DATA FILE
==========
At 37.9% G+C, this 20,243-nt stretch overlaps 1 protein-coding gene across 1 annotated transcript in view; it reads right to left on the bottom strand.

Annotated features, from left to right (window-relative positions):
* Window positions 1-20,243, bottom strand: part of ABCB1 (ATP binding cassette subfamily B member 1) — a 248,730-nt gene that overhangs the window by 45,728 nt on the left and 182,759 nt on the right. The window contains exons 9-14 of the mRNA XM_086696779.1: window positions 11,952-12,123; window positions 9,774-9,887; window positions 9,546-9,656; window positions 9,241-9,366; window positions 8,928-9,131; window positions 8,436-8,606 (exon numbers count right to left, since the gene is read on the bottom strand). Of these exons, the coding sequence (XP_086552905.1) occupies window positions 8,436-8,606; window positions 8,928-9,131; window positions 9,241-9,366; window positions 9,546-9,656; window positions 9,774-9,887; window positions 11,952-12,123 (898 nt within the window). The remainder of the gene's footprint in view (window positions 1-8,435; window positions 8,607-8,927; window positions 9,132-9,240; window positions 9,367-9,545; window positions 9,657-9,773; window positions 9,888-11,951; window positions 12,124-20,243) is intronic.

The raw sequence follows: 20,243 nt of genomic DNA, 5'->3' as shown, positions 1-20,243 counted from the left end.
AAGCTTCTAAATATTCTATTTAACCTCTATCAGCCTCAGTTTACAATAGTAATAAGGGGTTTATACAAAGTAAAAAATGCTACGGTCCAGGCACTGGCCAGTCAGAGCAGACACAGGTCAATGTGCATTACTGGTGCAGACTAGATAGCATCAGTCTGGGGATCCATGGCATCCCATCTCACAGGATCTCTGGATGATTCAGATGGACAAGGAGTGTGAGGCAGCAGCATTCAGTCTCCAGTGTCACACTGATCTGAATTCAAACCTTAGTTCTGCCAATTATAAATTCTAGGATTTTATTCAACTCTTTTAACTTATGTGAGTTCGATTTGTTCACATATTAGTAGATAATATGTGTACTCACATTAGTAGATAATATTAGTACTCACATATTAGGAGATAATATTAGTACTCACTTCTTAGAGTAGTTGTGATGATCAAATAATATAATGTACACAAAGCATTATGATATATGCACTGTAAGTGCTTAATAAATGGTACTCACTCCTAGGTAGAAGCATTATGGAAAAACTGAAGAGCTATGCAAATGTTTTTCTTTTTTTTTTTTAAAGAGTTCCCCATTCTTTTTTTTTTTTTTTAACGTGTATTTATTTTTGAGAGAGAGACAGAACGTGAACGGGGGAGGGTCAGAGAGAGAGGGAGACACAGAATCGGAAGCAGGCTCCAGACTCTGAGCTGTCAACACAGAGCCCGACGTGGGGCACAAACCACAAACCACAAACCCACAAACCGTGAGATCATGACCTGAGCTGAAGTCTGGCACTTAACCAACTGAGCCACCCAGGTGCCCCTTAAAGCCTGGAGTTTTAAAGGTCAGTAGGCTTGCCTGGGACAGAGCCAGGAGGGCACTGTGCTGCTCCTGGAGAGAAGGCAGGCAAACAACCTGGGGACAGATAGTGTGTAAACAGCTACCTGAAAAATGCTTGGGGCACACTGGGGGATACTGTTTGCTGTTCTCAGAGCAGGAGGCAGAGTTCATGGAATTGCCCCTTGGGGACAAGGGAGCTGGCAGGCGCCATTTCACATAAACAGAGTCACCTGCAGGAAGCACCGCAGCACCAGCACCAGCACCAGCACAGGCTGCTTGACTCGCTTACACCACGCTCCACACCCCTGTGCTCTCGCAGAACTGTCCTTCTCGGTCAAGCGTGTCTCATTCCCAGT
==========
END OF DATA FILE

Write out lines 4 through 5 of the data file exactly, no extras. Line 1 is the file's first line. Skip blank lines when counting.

The raw sequence follows: 20,243 nt of genomic DNA, 5'->3' as shown, positions 1-20,243 counted from the left end.
AAGCTTCTAAATATTCTATTTAACCTCTATCAGCCTCAGTTTACAATAGTAATAAGGGGTTTATACAAAGTAAAAAATGCTACGGTCCAGGCACTGGCCAGTCAGAGCAGACACAGGTCAATGTGCATTACTGGTGCAGACTAGATAGCATCAGTCTGGGGATCCATGGCATCCCATCTCACAGGATCTCTGGATGATTCAGATGGACAAGGAGTGTGAGGCAGCAGCATTCAGTCTCCAGTGTCACACTGATCTGAATTCAAACCTTAGTTCTGCCAATTATAAATTCTAGGATTTTATTCAACTCTTTTAACTTATGTGAGTTCGATTTGTTCACATATTAGTAGATAATATGTGTACTCACATTAGTAGATAATATTAGTACTCACATATTAGGAGATAATATTAGTACTCACTTCTTAGAGTAGTTGTGATGATCAAATAATATAATGTACACAAAGCATTATGATATATGCACTGTAAGTGCTTAATAAATGGTACTCACTCCTAGGTAGAAGCATTATGGAAAAACTGAAGAGCTATGCAAATGTTTTTCTTTTTTTTTTTTAAAGAGTTCCCCATTCTTTTTTTTTTTTTTTAACGTGTATTTATTTTTGAGAGAGAGACAGAACGTGAACGGGGGAGGGTCAGAGAGAGAGGGAGACACAGAATCGGAAGCAGGCTCCAGACTCTGAGCTGTCAACACAGAGCCCGACGTGGGGCACAAACCACAAACCACAAACCCACAAACCGTGAGATCATGACCTGAGCTGAAGTCTGGCACTTAACCAACTGAGCCACCCAGGTGCCCCTTAAAGCCTGGAGTTTTAAAGGTCAGTAGGCTTGCCTGGGACAGAGCCAGGAGGGCACTGTGCTGCTCCTGGAGAGAAGGCAGGCAAACAACCTGGGGACAGATAGTGTGTAAACAGCTACCTGAAAAATGCTTGGGGCACACTGGGGGATACTGTTTGCTGTTCTCAGAGCAGGAGGCAGAGTTCATGGAATTGCCCCTTGGGGACAAGGGAGCTGGCAGGCGCCATTTCACATAAACAGAGTCACCTGCAGGAAGCACCGCAGCACCAGCACCAGCACCAGCACAGGCTGCTTGACTCGCTTACACCACGCTCCACACCCCTGTGCTCTCGCAGAACTGTCCTTCTCGGTCAAGCGTGTCTCATTCCCAGT